Raising Early Stage Capital
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While we have covered aspects of this topic in almost 100 blog articles over the past few years, it bears repeating in the current form. Every single day we speak to an entrepreneur getting ready to raise a Seed or Series A round or trying to finish one off. There is no science to raising these rounds, but there are patterns. As a general rule, you don’t get rewarded for being an outlier in these efforts. We want you to spend your time and effort in the areas where you will get the most bang.

First off, if you are conducting a Seed round, you should raise all, or most all, of your capital from your network. Not VCs. Not strategics. Not family offices. These groups are not going to invest … you are wasting your time. There are exceptions, but the math says you are not one of them. The one likely exception is the surgeon-entrepreneur. She/He can often get some seed capital from the hospital system where they work, or from the medical device company they consult for. Know, this has less to do with your idea and more to do with keeping you happy. Don’t confuse the two. In the end, it all spends the same, but it does mean this is less of a validation for other institutional investor types who know what they are doing.

You should also know that it doesn’t matter what you call your rounds. There is some tradition to the naming conventions, but when we say “Seed”, “Series A” etc., we are really talking about pre-commercialization companies. (note: therapeutics are a totally different animal) In earlier rounds, investors are essentially betting on the team far more than the idea. The idea has to be solid, and you have to show you have done your homework, but so much will iterate and shift between now and your exit should you have a successful conclusion. Given that so much is going to change, the investors are really betting on the team’s ability to figure out the puzzle. Don’t worry about word-smithing the deck to death. Put a solid foot forward and show you can think and speak on your feet.

The Valley of Death occurs in between the “angel” rounds and those that are generally institutional in nature. The main difference is that institutional investors are doing this for a living. They are going to invest based on the idea and traction … still accounting for the team. The reality is the later stage the company, the more factors in addition to team will be added into the equation. The other difference is that the further along you are in your operational lifecycle, the bigger the investment requirements will get. There are exceptions, but we are focusing on the norm. If you get to the end of the road with individual investors and still don’t have a solid product-market fit etc., you are going to end up in the Valley of Death. You don’t have metrics institutional investors can rally behind, and you are usually too far along to be fueled by individuals.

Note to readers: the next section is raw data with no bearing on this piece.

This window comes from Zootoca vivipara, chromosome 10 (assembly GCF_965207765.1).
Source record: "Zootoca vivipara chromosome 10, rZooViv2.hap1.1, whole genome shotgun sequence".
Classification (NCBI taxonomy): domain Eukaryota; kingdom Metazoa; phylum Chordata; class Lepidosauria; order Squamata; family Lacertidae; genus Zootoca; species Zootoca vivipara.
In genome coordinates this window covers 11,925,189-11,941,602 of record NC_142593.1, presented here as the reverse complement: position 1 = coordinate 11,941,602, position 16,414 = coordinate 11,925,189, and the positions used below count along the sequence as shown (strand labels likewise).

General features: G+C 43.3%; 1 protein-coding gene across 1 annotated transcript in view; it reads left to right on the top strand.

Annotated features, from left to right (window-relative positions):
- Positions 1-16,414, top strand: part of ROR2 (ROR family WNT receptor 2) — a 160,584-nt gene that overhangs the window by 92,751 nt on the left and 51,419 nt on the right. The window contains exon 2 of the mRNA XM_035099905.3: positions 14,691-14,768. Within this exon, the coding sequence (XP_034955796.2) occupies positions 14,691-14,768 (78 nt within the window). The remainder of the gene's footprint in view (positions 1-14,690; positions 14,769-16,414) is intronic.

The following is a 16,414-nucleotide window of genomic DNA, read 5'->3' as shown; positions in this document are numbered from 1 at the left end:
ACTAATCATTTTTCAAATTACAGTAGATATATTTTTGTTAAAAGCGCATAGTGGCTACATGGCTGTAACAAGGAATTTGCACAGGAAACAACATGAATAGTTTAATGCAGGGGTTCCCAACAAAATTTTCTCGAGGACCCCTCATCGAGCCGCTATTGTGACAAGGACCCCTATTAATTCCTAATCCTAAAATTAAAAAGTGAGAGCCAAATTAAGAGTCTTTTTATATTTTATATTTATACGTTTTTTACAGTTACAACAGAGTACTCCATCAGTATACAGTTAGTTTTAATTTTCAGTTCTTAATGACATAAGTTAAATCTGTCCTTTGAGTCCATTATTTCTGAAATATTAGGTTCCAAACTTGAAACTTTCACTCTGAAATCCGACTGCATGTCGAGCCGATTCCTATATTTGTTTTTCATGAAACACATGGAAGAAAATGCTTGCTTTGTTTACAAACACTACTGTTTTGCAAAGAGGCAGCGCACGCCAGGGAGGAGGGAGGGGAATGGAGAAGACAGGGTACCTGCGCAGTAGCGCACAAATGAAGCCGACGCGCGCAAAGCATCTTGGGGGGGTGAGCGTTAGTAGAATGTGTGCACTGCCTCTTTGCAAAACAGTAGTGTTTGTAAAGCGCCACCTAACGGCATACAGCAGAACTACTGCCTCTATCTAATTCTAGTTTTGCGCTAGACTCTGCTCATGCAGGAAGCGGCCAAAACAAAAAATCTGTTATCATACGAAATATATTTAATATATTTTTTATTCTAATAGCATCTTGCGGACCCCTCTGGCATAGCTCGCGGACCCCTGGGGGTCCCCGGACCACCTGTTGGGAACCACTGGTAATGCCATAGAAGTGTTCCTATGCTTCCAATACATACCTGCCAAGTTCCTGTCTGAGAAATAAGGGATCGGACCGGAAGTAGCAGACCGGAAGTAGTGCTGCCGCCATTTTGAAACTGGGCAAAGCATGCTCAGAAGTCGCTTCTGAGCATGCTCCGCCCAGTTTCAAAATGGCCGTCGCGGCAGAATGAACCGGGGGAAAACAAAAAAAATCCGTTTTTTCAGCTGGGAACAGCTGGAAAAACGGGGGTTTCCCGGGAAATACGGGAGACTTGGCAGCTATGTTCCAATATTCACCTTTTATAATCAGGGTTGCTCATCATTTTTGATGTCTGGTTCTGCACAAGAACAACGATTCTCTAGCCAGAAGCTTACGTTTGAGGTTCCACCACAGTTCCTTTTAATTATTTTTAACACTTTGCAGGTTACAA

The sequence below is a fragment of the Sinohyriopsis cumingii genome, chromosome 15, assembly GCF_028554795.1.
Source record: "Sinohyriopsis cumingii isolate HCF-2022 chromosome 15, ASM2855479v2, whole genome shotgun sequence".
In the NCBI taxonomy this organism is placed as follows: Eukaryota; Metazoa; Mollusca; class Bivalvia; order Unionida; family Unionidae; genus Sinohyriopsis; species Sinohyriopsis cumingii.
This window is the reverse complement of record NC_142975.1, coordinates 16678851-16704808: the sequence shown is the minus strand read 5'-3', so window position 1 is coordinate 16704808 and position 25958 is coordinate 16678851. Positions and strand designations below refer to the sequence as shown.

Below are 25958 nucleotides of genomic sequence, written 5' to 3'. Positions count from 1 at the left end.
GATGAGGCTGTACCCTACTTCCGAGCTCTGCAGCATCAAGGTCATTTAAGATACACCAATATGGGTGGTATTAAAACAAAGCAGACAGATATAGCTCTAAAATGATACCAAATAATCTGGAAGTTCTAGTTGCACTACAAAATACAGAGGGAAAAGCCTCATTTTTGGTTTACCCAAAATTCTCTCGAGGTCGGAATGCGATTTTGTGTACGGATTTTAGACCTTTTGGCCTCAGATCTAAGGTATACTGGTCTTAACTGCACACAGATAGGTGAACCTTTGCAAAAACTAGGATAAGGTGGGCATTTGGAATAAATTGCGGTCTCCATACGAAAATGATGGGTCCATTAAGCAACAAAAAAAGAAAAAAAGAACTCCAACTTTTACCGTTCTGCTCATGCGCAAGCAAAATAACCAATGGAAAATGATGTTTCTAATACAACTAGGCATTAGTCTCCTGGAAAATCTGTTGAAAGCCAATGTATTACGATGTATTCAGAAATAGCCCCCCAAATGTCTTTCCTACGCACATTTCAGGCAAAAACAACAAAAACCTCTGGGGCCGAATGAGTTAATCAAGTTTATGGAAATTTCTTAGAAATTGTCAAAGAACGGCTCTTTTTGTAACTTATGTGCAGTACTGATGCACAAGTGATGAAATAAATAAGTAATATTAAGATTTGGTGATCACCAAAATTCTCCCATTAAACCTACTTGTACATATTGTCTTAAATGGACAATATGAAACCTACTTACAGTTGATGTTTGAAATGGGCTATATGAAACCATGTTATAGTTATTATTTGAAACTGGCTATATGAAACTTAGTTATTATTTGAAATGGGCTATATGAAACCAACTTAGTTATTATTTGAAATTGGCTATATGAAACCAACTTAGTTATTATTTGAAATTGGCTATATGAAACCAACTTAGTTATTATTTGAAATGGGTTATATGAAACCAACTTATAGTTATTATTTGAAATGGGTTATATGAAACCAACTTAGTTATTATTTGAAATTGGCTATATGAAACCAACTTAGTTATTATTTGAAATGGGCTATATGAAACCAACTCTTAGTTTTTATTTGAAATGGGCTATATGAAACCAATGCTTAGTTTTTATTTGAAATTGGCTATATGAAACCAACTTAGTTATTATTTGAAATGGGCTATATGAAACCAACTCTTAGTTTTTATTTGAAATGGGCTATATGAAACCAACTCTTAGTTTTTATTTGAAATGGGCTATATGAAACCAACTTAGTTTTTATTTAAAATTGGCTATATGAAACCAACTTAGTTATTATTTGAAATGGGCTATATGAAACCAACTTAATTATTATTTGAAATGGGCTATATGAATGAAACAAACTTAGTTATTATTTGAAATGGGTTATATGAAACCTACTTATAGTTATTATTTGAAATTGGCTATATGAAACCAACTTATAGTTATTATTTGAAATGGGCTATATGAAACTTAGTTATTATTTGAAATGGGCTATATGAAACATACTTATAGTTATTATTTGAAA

As an investor, you want to see companies get through the early period as fast as possible … even if it means it doesn’t work. Real death is lingering in no man’s land where there is not a clear business opportunity but there is enough to keep feeding the machine. This results in good money chasing bad when you are usually better off taking the write off and focusing your energy elsewhere. Again, there are always exceptions.

Finally, the old adage “Friends, Family and Fools” is funny, but absurd. Investing in later stage deals with clear metrics is great, but it’s not the only place money is made. It does mean you want to have optimal terms if you are participating in the earlier rounds to ensure you have the best chance of reaping rewards if the venture goes well. The “Fools” label is really only applicable if you invest in an early round and have terms that enable later stage investors to trump you in some fashion. Obviously the world is not always fair and linear, but we like to see the earliest investors generate the best returns more often than not. If you follow our blog and other media channels, you’ll pick up a lot of tips and tricks for being smart in these transactions. We also have recent posts on tactically how to leverage your personal network. Focus close to home.
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